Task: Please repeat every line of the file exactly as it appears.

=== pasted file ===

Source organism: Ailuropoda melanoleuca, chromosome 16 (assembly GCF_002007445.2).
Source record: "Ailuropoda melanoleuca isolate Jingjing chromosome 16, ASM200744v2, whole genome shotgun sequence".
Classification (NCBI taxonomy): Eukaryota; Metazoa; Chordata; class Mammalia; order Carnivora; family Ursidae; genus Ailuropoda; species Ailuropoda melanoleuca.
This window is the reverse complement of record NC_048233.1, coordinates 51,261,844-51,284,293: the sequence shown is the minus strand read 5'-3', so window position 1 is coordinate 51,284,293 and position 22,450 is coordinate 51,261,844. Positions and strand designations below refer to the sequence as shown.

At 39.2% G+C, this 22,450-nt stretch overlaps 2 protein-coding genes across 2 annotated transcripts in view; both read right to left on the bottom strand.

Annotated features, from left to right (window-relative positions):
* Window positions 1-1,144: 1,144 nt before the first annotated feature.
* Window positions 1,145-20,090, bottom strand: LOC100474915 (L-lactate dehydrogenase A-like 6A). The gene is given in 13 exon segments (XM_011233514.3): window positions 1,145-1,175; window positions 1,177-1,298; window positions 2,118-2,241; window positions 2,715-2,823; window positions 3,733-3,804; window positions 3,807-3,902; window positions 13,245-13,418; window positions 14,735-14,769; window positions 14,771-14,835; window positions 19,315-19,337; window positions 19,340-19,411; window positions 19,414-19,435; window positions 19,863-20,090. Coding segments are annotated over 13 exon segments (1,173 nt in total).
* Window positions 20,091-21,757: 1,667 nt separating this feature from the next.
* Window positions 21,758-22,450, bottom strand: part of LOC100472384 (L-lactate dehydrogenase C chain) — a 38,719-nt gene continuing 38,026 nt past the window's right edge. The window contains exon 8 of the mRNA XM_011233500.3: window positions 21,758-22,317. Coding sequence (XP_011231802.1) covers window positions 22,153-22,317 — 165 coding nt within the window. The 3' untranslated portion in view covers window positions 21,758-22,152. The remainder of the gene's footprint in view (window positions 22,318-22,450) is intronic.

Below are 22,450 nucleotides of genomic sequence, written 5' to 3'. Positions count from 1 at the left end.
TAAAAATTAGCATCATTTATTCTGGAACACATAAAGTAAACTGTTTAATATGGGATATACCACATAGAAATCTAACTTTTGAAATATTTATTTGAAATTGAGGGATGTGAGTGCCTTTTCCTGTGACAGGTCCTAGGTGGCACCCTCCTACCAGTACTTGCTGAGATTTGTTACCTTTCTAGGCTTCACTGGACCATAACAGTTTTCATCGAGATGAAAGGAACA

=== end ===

Source organism: Ailuropoda melanoleuca, chromosome 16 (assembly GCF_002007445.2).
Source record: "Ailuropoda melanoleuca isolate Jingjing chromosome 16, ASM200744v2, whole genome shotgun sequence".
Classification (NCBI taxonomy): Eukaryota; Metazoa; Chordata; class Mammalia; order Carnivora; family Ursidae; genus Ailuropoda; species Ailuropoda melanoleuca.
This window is the reverse complement of record NC_048233.1, coordinates 51,261,844-51,284,293: the sequence shown is the minus strand read 5'-3', so window position 1 is coordinate 51,284,293 and position 22,450 is coordinate 51,261,844. Positions and strand designations below refer to the sequence as shown.

At 39.2% G+C, this 22,450-nt stretch overlaps 2 protein-coding genes across 2 annotated transcripts in view; both read right to left on the bottom strand.

Annotated features, from left to right (window-relative positions):
* Window positions 1-1,144: 1,144 nt before the first annotated feature.
* Window positions 1,145-20,090, bottom strand: LOC100474915 (L-lactate dehydrogenase A-like 6A). The gene is given in 13 exon segments (XM_011233514.3): window positions 1,145-1,175; window positions 1,177-1,298; window positions 2,118-2,241; window positions 2,715-2,823; window positions 3,733-3,804; window positions 3,807-3,902; window positions 13,245-13,418; window positions 14,735-14,769; window positions 14,771-14,835; window positions 19,315-19,337; window positions 19,340-19,411; window positions 19,414-19,435; window positions 19,863-20,090. Coding segments are annotated over 13 exon segments (1,173 nt in total).
* Window positions 20,091-21,757: 1,667 nt separating this feature from the next.
* Window positions 21,758-22,450, bottom strand: part of LOC100472384 (L-lactate dehydrogenase C chain) — a 38,719-nt gene continuing 38,026 nt past the window's right edge. The window contains exon 8 of the mRNA XM_011233500.3: window positions 21,758-22,317. Coding sequence (XP_011231802.1) covers window positions 22,153-22,317 — 165 coding nt within the window. The 3' untranslated portion in view covers window positions 21,758-22,152. The remainder of the gene's footprint in view (window positions 22,318-22,450) is intronic.

Below are 22,450 nucleotides of genomic sequence, written 5' to 3'. Positions count from 1 at the left end.
TAAAAATTAGCATCATTTATTCTGGAACACATAAAGTAAACTGTTTAATATGGGATATACCACATAGAAATCTAACTTTTGAAATATTTATTTGAAATTGAGGGATGTGAGTGCCTTTTCCTGTGACAGGTCCTAGGTGGCACCCTCCTACCAGTACTTGCTGAGATTTGTTACCTTTCTAGGCTTCACTGGACCATAACAGTTTTCATCGAGATGAAAGGAACA